arrival in Wyoming: beginnings of our new makeshift homestead

Almost immediately after the March Against Monsanto last week, Tony and I set off for the hills in our packed Tercel for the summer. There were almost 3000 of us marching through downtown San Diego. Tony will be giving an update on our experience there soon. A little over 24 hours later we had keys to our cabin in Grand Teton National Park. We have put in our first week of work, and are gradually building our “homestead”. My little egg carton starts traveled on the dashboard with us all the way to Wyoming:

Image

leaving the city

Image

through the countryside

Image

all the way to Jackson

Image

into Grand Teton National Park

Image

and onto the windowsill in our cabin

I even did a little gardening in the car: mulching with eggshells and carrot scraps:

Image

car gardening

Our cabin is less than ideal for stealth gardening. We live in a circle with 20 other cabins so nothing can be hidden. The biggest concerns with gardening in a national park are attracting wildlife and introducing “invasive species”. I believe food should be grown everywhere. It’s the animals that become a problem. We have scattered some native edible seeds around, and started a dozen more egg carton seedling starts:

Image

egg carton starts

We also visited the local nursery and picked up some biodynamic bok choi and summer squash seedlings that we hope will make it:

Image

seedlings

We have seedlings on every windowsill, but find it frustrating that there is only one small window on the south (sunniest) side of our cabin. Although I won’t be able to have an extensive container garden on my porch we haven’t given up, and plan to have some outdoor hanging plants with flowers and edibles mixed. I will keep containers on all windows as well. Some of our coworkers also live in a house with a large grrenhouse so we stopped by this morning and put some of our plants in there. Somehow, we will grow some food this summer. I’ve already got a full pallet of leafy greens sprouting. If anything, we will grow salad this summer.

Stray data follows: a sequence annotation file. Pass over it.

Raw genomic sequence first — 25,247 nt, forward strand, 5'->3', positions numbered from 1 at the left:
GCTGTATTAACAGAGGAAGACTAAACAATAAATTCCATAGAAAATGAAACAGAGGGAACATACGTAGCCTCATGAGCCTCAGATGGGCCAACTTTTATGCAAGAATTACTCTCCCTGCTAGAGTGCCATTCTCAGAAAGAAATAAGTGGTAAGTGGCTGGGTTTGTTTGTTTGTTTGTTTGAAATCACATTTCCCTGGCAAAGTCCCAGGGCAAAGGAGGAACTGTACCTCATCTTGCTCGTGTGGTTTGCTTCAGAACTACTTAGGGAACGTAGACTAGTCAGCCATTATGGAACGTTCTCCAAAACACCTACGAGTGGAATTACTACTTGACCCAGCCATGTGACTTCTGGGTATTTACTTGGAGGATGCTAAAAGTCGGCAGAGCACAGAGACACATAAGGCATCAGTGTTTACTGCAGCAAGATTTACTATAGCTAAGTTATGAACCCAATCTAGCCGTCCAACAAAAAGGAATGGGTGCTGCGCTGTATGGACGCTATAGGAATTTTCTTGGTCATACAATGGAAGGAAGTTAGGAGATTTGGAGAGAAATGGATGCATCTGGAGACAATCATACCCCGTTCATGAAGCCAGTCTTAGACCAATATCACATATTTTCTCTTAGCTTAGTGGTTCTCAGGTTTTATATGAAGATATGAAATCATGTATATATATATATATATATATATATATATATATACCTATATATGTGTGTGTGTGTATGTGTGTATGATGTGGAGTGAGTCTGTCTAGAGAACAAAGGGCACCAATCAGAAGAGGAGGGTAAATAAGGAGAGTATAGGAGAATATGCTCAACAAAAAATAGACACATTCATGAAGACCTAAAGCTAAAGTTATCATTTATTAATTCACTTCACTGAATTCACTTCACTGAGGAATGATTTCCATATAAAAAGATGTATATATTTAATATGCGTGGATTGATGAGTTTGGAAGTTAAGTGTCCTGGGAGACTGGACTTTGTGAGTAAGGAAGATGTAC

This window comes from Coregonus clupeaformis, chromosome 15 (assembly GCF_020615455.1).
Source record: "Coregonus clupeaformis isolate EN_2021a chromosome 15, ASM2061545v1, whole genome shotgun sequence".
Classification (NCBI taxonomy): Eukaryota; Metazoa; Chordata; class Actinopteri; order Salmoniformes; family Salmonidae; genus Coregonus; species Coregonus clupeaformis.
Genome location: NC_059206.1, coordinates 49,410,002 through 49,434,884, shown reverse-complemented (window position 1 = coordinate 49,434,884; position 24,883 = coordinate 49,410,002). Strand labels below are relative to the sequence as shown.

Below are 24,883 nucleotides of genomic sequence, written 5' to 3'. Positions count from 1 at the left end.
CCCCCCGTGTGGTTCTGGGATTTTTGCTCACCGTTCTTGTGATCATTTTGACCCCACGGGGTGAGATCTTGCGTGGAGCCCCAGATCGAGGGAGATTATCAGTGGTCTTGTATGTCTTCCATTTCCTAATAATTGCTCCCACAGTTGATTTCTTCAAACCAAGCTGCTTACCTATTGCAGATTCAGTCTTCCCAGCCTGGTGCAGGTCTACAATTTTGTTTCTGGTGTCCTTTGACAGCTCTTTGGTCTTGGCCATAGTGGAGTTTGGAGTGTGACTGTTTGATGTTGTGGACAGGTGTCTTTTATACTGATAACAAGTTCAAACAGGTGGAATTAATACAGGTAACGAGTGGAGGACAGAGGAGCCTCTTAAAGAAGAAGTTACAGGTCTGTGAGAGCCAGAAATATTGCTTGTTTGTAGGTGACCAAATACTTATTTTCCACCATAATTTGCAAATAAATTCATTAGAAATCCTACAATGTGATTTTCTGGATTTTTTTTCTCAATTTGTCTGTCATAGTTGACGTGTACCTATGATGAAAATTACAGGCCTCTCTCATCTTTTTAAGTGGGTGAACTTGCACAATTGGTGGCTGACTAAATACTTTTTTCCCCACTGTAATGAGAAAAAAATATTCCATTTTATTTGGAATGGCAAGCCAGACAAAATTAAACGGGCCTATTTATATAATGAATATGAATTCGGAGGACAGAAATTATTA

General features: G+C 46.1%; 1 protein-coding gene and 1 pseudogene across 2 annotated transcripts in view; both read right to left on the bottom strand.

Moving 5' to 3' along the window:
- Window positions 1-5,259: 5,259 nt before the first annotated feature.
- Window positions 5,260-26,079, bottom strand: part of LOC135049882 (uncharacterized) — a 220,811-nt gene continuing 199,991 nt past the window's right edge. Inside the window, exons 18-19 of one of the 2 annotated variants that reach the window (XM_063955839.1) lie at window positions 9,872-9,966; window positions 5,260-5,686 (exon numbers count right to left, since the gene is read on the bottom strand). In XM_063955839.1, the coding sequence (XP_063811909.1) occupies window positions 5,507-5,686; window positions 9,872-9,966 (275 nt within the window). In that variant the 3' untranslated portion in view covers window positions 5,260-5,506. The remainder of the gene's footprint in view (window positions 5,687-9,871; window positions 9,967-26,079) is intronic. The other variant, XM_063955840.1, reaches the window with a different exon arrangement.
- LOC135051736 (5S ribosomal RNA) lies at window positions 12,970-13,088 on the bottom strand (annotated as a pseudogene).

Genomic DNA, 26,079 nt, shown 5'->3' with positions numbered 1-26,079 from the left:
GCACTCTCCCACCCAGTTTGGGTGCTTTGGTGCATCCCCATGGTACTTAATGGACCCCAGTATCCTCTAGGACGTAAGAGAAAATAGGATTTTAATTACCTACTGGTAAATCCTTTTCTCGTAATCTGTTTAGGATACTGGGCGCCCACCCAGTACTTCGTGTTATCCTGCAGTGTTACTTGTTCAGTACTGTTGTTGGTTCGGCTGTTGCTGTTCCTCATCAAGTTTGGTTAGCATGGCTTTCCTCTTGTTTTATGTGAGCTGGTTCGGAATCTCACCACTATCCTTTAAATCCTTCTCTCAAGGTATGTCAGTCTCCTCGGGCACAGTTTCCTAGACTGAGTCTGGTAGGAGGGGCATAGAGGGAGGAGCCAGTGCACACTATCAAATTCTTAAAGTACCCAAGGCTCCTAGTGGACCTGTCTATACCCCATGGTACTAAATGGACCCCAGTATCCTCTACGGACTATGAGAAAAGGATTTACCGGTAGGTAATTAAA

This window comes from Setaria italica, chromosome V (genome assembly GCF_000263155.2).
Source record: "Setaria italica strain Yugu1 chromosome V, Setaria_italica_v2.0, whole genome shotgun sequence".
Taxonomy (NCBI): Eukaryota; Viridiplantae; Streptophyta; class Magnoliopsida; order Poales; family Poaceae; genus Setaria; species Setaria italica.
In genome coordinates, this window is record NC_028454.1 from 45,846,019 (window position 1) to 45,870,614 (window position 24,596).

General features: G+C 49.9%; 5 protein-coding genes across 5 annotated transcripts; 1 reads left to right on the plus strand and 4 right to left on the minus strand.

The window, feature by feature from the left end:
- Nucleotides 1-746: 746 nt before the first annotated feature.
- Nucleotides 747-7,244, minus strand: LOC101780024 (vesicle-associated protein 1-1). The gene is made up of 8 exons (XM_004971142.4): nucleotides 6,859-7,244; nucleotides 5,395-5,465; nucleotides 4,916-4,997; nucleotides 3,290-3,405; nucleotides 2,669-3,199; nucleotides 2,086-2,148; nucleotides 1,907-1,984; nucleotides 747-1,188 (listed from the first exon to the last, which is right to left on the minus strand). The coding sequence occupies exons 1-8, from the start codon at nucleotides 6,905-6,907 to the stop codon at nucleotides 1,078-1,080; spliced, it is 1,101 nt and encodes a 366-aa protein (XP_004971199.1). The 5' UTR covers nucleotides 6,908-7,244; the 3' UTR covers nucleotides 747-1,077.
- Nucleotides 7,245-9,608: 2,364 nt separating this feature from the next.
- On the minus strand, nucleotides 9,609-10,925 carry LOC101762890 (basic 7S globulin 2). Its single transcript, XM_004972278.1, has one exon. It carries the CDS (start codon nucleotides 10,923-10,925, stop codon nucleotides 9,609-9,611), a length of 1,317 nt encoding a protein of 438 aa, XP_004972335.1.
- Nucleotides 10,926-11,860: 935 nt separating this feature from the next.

On another note, I picked up a copy of “Edible and Medicinal Plants of the Rockies” by Linda Kershaw the first day and am excited about doing as much foraging as I can this summer. There are a lot of dandelions, which are basically super plants that are completely edible. Mushrooms should be popping up even now with all the rain we’ve had, and the berries should be phenomenal in a couple months. So with foraging, stealth gardening, and our CSA membership, we should be eating plenty of veggies this summer.

We picked up our 50 lb bags of white and wheat flours, sugar, and 25 lbs of brown rice the first weekend. Buying dry goods in bulk will save us a chunk of money this summer.

We also have the materials to start our vermicomposting bin. Today we’ll pick up some red worms.

Our kefir grains survived the journey and are happily sitting in sugar water on top of the fridge. We have cultured our first batch of yogurt and started some sprouts.

Tony is planning to build a small rocket stove as another project.

We will keep you updated with our progress!

Advertisements

3 thoughts on “arrival in Wyoming: beginnings of our new makeshift homestead

  1. I absolutely love the pics of your traveling seedlings! So cute! Looking forward to seeing how your garden turns out. =)

  2. ET we MISS YOU TWO!!!! so great to see all the babies made it to their new home and hope you are enjoying all the PEACE and beauty that surrounds you. Thank you for being stewards of ALL LIFE!

Leave a Reply

Fill in your details below or click an icon to log in:

WordPress.com Logo

You are commenting using your WordPress.com account. Log Out / Change )

Twitter picture

You are commenting using your Twitter account. Log Out / Change )

Facebook photo

You are commenting using your Facebook account. Log Out / Change )

Google+ photo

You are commenting using your Google+ account. Log Out / Change )

Connecting to %s